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Protests in Belarus: Maria Kolesnikova accused under security law



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Maria Kolesnikova - August 30

image copyrightReuters

image captionMs. Kolesnikova is said to have ripped off her passport when security agents tried to get her out of the country.

Belarusian protest organizer Maria Kolesnikova has been accused of inciting to undermine national security, officials say.

Three women have led a massive opposition movement, but she is the only one not to go into exile.

Ms. Kolesnikova is said to have ripped off her passport when authorities tried to expel her from the country.

Over the past five Sundays, at least 100,000 people have protested what was widely seen as a rigged election.

President Alexander Lukashenko won an overwhelming victory in the August 9 poll, but a brutal crackdown on initial protests against the result only fueled popular anger.

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Svetlana Tikhanovskaya, who opposed Lukashenko as the opposition candidate, said she won the election. She was forced to flee to Lithuania shortly afterwards.

The third of the three women, Veronika Tsepkalo, has also left the country.

Lukashenko has remained in power and is recognized by Russian President Vladimir Putin, who on Monday granted a $ 1.5 billion (£ 1.2 trillion) loan after face-to-face talks between the two men.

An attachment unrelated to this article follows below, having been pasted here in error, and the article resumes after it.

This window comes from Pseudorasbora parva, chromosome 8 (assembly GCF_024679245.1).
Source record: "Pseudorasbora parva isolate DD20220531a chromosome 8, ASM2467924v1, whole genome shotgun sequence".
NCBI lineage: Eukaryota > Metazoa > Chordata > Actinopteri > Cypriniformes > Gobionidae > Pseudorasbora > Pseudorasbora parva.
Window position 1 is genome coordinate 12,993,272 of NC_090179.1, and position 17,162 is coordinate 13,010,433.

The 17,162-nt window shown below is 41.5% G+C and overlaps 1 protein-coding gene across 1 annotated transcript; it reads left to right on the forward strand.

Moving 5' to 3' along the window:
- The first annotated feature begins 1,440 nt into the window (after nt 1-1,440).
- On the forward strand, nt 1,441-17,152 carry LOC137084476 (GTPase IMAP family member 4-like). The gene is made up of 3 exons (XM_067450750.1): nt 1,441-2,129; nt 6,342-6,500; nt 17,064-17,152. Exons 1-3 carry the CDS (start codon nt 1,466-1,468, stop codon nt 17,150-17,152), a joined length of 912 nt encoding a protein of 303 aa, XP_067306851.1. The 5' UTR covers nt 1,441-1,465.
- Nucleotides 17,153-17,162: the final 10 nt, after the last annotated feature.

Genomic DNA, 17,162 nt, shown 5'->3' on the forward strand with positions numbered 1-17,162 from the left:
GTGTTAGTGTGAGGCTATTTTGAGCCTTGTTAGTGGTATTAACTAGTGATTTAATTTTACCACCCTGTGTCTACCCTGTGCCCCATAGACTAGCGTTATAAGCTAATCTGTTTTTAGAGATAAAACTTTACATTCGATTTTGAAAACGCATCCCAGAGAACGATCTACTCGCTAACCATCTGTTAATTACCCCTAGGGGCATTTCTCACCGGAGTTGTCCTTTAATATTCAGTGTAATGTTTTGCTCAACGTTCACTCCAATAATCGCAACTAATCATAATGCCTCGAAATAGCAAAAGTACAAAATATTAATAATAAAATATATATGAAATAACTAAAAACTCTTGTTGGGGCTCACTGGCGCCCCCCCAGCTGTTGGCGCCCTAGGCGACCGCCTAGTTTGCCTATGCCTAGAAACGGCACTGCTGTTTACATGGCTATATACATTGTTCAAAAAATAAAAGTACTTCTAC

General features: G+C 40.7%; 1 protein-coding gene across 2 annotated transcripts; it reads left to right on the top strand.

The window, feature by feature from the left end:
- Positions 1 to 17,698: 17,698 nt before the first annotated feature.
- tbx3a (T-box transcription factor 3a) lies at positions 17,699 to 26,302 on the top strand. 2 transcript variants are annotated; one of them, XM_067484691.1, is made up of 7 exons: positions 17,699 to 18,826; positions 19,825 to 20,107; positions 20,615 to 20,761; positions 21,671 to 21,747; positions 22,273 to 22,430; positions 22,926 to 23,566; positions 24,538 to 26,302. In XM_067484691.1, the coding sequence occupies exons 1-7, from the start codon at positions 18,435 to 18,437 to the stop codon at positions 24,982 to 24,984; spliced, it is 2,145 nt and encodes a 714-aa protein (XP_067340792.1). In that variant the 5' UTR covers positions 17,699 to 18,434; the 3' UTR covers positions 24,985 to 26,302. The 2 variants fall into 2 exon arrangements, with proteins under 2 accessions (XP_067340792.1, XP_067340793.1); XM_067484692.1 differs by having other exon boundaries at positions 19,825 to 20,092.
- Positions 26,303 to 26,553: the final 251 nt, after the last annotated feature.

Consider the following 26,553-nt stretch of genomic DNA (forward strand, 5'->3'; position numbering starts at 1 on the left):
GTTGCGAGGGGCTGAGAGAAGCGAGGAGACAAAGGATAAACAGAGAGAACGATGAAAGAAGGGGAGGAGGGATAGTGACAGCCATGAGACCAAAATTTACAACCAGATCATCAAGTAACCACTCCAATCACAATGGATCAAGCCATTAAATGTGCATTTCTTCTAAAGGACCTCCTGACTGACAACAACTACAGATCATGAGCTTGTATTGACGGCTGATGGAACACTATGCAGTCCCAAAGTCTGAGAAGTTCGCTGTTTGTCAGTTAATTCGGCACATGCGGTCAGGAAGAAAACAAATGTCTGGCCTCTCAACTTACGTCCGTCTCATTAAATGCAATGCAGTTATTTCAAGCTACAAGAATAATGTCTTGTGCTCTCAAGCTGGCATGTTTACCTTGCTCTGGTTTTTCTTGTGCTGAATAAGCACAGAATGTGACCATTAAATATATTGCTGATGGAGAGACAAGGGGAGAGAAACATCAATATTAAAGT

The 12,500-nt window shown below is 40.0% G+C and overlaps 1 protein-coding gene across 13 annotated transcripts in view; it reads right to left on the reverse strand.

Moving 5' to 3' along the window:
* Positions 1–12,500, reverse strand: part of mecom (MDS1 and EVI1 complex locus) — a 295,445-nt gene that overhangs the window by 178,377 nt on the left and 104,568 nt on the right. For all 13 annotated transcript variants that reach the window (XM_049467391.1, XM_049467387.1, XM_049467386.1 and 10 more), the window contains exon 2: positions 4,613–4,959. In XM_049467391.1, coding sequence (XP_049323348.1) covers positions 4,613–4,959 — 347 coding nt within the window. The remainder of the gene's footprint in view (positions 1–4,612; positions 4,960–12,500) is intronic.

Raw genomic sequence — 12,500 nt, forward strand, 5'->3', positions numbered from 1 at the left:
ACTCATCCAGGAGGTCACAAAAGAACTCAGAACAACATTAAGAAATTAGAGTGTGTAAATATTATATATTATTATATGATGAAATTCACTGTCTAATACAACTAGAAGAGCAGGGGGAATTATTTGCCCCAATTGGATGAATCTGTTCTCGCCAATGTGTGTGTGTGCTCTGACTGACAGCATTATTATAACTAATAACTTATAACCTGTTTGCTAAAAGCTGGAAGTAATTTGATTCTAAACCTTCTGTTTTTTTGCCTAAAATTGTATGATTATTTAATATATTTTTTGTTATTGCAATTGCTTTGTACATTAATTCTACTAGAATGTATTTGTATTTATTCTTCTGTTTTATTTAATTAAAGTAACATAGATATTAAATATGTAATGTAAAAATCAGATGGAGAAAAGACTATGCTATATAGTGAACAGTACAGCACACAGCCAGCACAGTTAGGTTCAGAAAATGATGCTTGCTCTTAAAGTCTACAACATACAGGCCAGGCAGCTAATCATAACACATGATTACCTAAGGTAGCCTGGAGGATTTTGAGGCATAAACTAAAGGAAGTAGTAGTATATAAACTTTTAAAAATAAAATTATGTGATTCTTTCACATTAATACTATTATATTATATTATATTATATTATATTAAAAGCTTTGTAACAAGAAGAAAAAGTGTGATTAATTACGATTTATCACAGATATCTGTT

Last week, eyewitnesses saw Mrs. Kolesnikova, 38, being confiscated by masked men.
She was driven to the Ukrainian border with two more people, but prevented officials from forcibly expelling her by ripping off her passport and throwing it out the car window, said those who traveled with her.
multimedia subtitleIvan Kravtsov says Mrs. Kolesnikova tore her passport to pieces and then climbed through the rear window of the car

“It was stated that if I did not leave the Republic of Belarus voluntarily, I would be removed anyway, alive or in pieces. There were also threats to imprison me for up to 25 years,” a lawyer said in a statement. .

On Wednesday, the Committee of Inquiry said in a statement that Kolesnikova had been accused on Monday of calling for “actions aimed at undermining Belarusian national security” through the media and the Internet.

Meanwhile, Ms Tikhanovskaya told the BBC that the opposition was willing to talk to Russia about its attempts to oust Lukashenko.

He said he regretted President Putin’s decision to support Mr Lukashenko, who he said was a dictator.

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